In the early days of British psychedelia, three bands were consistently cited as first-generation figureheads of the London-based underground sound: Pink Floyd, the Soft Machine, and Tomorrow. Pink Floyd became superstars and the Soft Machine influential cult legends, but Tomorrow is mostly remembered (if at all) for featuring Steve Howe as their lead guitarist in his pre-Yes days. Actually, Tomorrow was nearly the equal of the two more celebrated outfits. Along with the early Floyd and Soft Machine, they shared a propensity for flower-power whimsy. Though they were less recklessly innovative and imaginative, their songwriting was accomplished, with adroit harmonies, psychedelic guitar work, and adventurous structures and tempo changes. They never succumbed to mindless indulgence or jamming; indeed, their tracks were rather short and tightly woven in comparison with most psychedelic bands. A couple singles (especially "My White Bicycle") were underground favorites, but the group only managed to record one album before breaking up in 1968. Lead singer Keith West, even before the breakup, had a number two British hit with "Excerpt From a Teenage Opera," which helped inspire Pete Townshend's Tommy. Drummer Twink joined the Pretty Things and, later, the Pink Fairies.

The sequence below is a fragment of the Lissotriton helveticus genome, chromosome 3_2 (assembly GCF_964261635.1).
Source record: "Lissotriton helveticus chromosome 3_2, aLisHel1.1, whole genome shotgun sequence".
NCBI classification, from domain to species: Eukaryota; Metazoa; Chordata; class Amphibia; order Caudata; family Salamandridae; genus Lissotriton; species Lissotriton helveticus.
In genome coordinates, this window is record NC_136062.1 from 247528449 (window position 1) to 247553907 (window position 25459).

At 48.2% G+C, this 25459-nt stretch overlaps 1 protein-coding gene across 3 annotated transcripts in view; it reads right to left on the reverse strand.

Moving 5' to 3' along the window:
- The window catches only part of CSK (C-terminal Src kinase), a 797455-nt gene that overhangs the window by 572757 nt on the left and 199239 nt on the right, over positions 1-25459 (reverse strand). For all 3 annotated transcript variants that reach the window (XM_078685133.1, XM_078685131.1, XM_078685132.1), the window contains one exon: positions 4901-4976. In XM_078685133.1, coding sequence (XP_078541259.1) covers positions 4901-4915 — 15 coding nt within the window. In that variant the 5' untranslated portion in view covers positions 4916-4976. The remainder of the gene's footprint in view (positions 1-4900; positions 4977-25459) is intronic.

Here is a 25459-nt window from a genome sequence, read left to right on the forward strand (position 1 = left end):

Tomorrow's sole album was a solid effort, with quite a few first-rate tracks. "My White Bicycle" was one of the first songs to prominently feature backward guitar phasing, "Real Life Permanent Dream" has engaging English harmonies and sitar riffs, "Revolution" is an infectious hippie anthem, and "Now Your Time Has Come" features intricate riffing from Steve Howe. "Hallucinations," with its irresistible melody, gentle harmonies, and affectingly trippy lyrics, was perhaps their best track. The more self-conscious English whimsy -- populated by jolly little dwarfs, Auntie Mary's dress shop, colonels, and the like -- is less successful, although the band's craftsmanship is strong enough to avoid embarassment. [The 1986 reissue of this album features detailed liner notes and the worthy B-side "Claremont Lake," though unfortunately Keith West's sappy but influential "Excerpt from a Teenage Opera" was deleted.]